Thursday June 2nd, 2011

The exercise:

Let's see what you can do with: dust.

Because Kat and I were in the garden this afternoon when a random wind storm came raging out of nowhere. It cut diagonally across the garden, carrying a big cloud of dust with it, and headed straight for me. All I could do was duck my head, close my eyes and mouth, and hold my hat.

Fun times.

Also because I've been looking over my 2009 NaNoWriMo novel, Lessons in the Dust, recently.

Mine:

Inspector Evans opened the door and stepped into the library. The deceased had an impressive collection of books which filled several bookcases, each of them brushing the ceiling. A brief examination showed that they were arranged alphabetically by author.

He moved to the window and pulled the curtain back just enough to peer down at the front yard. He eyed the officers and TV reporters before his gaze shifted to the onlookers gathered on the far side of the police tape. Studying each face closely, he wondered if one of them was responsible for ruining his morning.

Turning away, he walked slowly around the room, deep in thought. The room had obviously not seen much use, he noted, as all of the book spines were covered with a fine layer of dust.

Evans stopped, then turned and retraced his steps. He leaned toward a book that had caught his attention, holding his breath, his nose mere inches away from its surface.

"All of them," he amended his earlier thought, "except one."

5 Comments:

Greg said...

It's about time you started revising Lessons in the dust! I thought you were planning on starting about three months ago though?
The dust storm sounds... let's go with exciting. Mr. Wriggles didn't get caught out in it, did he?
That's a really odd room if the books have dust covering their spines; usually the dust rests on top of the shelves and any books that stick out (ahem, I need to dust my bookshelves actually, which is how I know). But the story is a great start to a mystery!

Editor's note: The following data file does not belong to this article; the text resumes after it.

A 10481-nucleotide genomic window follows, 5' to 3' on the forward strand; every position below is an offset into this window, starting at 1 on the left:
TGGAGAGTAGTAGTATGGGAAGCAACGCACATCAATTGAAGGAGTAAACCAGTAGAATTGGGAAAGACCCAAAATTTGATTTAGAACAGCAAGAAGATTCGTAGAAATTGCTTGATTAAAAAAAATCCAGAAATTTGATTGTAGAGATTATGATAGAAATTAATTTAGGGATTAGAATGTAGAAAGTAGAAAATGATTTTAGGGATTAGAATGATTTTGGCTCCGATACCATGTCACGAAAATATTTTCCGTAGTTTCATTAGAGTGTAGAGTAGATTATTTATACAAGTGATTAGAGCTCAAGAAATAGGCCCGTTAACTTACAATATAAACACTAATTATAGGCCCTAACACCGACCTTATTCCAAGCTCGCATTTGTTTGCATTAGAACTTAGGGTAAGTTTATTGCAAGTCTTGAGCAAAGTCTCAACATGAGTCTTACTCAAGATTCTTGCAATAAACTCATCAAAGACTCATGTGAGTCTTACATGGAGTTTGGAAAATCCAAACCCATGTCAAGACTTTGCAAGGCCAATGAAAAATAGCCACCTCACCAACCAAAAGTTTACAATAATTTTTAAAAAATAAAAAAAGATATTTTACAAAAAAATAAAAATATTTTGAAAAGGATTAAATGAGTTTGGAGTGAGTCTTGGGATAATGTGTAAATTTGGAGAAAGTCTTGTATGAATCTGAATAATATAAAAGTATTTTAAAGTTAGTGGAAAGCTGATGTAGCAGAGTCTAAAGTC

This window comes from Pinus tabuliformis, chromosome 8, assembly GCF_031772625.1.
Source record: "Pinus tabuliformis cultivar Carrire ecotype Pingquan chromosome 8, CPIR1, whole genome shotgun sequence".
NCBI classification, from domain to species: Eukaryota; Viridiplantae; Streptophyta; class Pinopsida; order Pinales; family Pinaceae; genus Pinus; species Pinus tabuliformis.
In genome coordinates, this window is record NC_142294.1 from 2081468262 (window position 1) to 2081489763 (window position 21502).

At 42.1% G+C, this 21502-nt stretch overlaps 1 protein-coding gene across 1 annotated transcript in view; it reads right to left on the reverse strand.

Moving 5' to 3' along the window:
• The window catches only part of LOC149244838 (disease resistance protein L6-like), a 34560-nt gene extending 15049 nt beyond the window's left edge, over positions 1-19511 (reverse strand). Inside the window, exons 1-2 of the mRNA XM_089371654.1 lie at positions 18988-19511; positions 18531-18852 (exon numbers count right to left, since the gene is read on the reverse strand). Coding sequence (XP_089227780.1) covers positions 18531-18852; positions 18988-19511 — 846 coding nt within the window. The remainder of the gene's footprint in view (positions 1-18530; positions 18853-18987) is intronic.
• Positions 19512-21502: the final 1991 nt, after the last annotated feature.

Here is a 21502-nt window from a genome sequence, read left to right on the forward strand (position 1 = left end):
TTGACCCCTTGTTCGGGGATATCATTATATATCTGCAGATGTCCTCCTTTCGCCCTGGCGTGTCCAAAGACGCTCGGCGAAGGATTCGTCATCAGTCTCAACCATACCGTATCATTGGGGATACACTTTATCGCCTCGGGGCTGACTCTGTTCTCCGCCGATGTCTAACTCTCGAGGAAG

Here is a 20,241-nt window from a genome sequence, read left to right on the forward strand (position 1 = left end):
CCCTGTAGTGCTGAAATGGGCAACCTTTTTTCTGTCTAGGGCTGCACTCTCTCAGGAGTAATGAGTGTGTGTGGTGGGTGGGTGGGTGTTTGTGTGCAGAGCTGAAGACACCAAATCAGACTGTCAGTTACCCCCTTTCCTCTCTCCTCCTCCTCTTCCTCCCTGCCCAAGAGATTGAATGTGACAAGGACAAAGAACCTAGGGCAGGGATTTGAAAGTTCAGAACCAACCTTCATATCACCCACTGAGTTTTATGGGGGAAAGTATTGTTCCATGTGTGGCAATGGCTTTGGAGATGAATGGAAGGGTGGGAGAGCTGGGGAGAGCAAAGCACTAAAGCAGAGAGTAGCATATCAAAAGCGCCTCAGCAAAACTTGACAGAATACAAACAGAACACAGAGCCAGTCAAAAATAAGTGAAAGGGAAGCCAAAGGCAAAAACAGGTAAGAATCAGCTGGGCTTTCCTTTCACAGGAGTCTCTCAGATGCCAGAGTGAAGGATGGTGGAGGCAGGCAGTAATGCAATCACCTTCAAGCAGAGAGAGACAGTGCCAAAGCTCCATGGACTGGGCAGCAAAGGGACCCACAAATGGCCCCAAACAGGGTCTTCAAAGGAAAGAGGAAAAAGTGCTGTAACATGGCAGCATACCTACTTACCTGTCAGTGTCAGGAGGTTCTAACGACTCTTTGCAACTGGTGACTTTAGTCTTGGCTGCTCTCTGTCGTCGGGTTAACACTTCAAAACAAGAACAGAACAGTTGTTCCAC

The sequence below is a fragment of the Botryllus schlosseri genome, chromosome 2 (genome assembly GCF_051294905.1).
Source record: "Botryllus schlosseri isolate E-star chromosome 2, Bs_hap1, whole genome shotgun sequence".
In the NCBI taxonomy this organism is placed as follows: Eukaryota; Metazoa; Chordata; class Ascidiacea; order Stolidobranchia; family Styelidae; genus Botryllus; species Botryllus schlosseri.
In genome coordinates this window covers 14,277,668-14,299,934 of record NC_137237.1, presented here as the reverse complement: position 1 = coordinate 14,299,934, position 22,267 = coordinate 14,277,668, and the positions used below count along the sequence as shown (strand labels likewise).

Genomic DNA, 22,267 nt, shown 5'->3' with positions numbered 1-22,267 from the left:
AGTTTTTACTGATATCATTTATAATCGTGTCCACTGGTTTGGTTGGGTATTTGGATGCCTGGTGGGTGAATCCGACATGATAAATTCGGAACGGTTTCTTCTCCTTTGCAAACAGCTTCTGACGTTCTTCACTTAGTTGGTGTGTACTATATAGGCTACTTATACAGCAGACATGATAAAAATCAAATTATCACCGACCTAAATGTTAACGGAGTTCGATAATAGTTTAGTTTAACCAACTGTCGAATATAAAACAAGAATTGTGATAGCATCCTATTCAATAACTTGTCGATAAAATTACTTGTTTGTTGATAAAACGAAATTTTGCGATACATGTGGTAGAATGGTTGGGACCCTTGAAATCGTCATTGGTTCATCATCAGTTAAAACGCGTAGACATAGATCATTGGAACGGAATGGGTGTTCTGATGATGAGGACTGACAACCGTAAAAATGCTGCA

Dust
A man arrived in a dust storm.

The church bells were ringing wildly,
Hurled about by angry wind,
And the man was heard to say, mildly,
That someone here had sinned.
He raised a wide-brimmed hat
To reveal a shaven, monkish, pate,
Straightened a paisley cravat,
And started to preach his hate.
The storm rose high above his head,
Walls of wind like iron and glass,
And people listened to all he said
Like school-children in a class.

A man departed in a dust storm.

Behind him, they counted heads.
Someone, they found, was astray,
And then they found the priest dead.
His face swollen, purple, and gray.
His throat'd been choked till it bled,
A paisley cravat had made it quite easy,
The killer'd apparently fled,
And the dust storm died down to just breezy.

Nicholas said...

A swirling cloud of dust quickly formed as our tiny spacecraft ended its slow descent to the surface of the Red Planet. Looking out the window, through the thickening blanket of dust, I could barely see what appeared to be a gargantuan mountain range miles away in the distance. Our destination.

After getting dressed appropriately, my partner and I stepped out of the spacecraft and into the elements of the infamous planet. It looked just as I imagined it would. It was as if we were starring in a movie straight off of the SyFy channel.

The motor on the spacecraft finally died down and the dust began to clear, but just as it did, a warm breeze picked up and stirred the dust around like a blender. The dry, pesky dust began to cake on my visor, hindering my vision.